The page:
Skip to content ↓

Clay and Redwine promote Reid

Press Inquiries

Press Contact:

Denise Brehm
Phone: 617-253-8069
Department of Civil and Environmental Engineering

Media Download

Karl Reid
Download Image
Caption: Karl Reid

*Terms of Use:

Images for download on the MIT News office website are made available to non-commercial entities, press and the general public under a Creative Commons Attribution Non-Commercial No Derivatives license. You may not alter the images provided, other than to crop them to size. A credit line must be used when reproducing images; if one is not provided below, credit the images to "MIT."

Karl Reid
Karl Reid

MIT Chancellor Phillip L. Clay announced today that alumnus Karl W. Reid (S.B. 1984, S.M.) will become assistant to the chancellor and associate dean for undergraduate education effective Oct. 1. As assistant to the chancellor and associate dean, Reid will be responsible for coordinating many of MIT's endeavors to increase diversity in the undergraduate and graduate student populations. He also will have the title of director of the Office of Minority Education.

The chancellor made the announcement jointly with dean for undergraduate education, Robert P. Redwine, indicating that the OME will in the future work with many offices at MIT to support minority students not just in their early years, but throughout their undergraduate and graduate education.

Reid is currently executive director of special programs in the School of Engineering and director of the nationally renowned MITES program that brings minority and other high school students to MIT during the summer and encourages them to matriculate at MIT or other selective universities. He founded two enrichment programs for local middle and high school students at MIT, and he teaches a freshman seminar on race, identity and achievement.

"Karl's leadership of MITES has been nothing short of excellent," said Clay. "He is super at analysis, but what makes him extraordinary is his ability to connect with young people in a way that motivates and inspires them. He is also a wonderful colleague. As an alumnus, he brings deep knowledge about how to support students and has demonstrated experience in partnering with faculty in promoting student learning. He brings the kind of leadership students deserve."

Redwine said, "I am delighted that Karl Reid, whom I have known and admired for years, has agreed to take on the leadership of the Office of Minority Education here at MIT. Karl is a gifted teacher and administrator with a wonderful track record of accomplishments in this area. I know that all of us in the Office of the Dean for Undergraduate Education look forward to working with him to provide the best possible programs for our students."

The creation of the expanded position follows the recommendations of a faculty advisory committee that conducted a review of the OME during the past year and also served as the search committee for the director. The committee recommended that the new director have strong connections to the MIT senior administration, including school deans and faculty, as well as to students and alumni.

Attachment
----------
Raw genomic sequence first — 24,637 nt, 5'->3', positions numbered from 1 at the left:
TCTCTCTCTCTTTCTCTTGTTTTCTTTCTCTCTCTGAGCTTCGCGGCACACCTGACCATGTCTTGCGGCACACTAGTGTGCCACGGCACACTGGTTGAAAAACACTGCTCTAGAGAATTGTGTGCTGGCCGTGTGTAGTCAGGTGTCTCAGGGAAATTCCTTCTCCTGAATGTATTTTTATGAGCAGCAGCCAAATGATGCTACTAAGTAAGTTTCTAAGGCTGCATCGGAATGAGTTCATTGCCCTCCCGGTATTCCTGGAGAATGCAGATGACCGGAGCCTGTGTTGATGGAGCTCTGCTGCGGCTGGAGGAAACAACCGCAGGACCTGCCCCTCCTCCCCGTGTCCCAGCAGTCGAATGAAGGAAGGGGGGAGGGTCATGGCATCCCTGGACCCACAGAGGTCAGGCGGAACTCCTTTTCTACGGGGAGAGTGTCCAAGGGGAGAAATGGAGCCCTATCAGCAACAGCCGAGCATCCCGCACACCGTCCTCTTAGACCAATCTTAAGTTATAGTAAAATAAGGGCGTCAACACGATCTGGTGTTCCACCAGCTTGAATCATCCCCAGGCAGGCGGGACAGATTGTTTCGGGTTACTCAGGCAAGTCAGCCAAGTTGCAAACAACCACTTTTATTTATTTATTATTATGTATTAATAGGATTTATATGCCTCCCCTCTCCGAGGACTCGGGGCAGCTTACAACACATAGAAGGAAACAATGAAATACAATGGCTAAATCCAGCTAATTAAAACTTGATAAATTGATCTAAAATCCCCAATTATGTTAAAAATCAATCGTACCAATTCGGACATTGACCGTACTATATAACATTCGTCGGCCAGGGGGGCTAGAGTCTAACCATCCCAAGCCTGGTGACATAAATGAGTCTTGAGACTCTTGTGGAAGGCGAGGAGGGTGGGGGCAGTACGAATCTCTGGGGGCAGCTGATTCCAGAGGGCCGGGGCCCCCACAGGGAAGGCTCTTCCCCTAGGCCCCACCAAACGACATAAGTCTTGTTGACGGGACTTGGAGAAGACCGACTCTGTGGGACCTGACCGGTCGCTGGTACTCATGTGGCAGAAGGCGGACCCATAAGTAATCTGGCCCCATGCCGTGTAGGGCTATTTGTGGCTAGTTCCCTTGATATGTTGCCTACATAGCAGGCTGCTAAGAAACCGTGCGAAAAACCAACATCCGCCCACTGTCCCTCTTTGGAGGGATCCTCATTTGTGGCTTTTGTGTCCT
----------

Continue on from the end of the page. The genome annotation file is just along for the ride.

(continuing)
"The committee's work was a thorough and incisive review of our efforts," Clay said. "While they found much to praise, they also challenged us to strengthen a number of aspects, including the role of faculty and connections to a broader MIT diversity agenda."

Reid will be guided and assisted by another faculty advisory committee to be appointed by Clay. He replaces Kim R. Beamon, who has served as interim director of the Office of Minority Education for the past year and who will resume her previous role as associate director.

Reid is currently completing his doctorate degree at the Harvard Graduate School of Education, where he said that his research on diversity draws heavily on perspectives gained at MIT. "We have known for years that a diversity of backgrounds, ideas and learning proclivities raises the quality of the intellectual enterprise for all stakeholders at MIT," Reid said. "It is thus imperative that every subpopulation achieves academic success at the highest levels so that everyone will benefit. I see the OME playing a catalyzing role in this effort by partnering with others to both identify and leverage factors that foster success of all groups at all points in the educational pipeline.

"Over 25 years ago as an undergraduate student, the OME became a 'home away from home' for me and was key to my success here at MIT," said Reid. "I remember so fondly how the director, Dr. Bill McLaurin, took me under his wing and helped me create a high school outreach program, then subsequently encouraged me to run for national chairperson of the NSBE [National Society of Black Engineers] on the wings of our local success. I am thrilled now to have an opportunity to mentor and inspire the current generation of students and, more importantly, to help them discover their purpose as I did over two decades ago."

After graduating, Reid worked in the software industry for 12 years before returning to MIT in 1998. He is a member of the Society of Hispanic Professional Engineers and the adviser for the NSBE's MIT chapter. He sits on the ministerial staff of Bethel AME church in Jamaica Plain. Reid and his wife, Andrea, a physician at Massachusetts General Hospital and a faculty member at Harvard Medical School, live in Stoughton, Mass., with their three children.

A version of this article appeared in MIT Tech Talk on September 28, 2005 (download PDF).

Related Links

Related Topics

More MIT News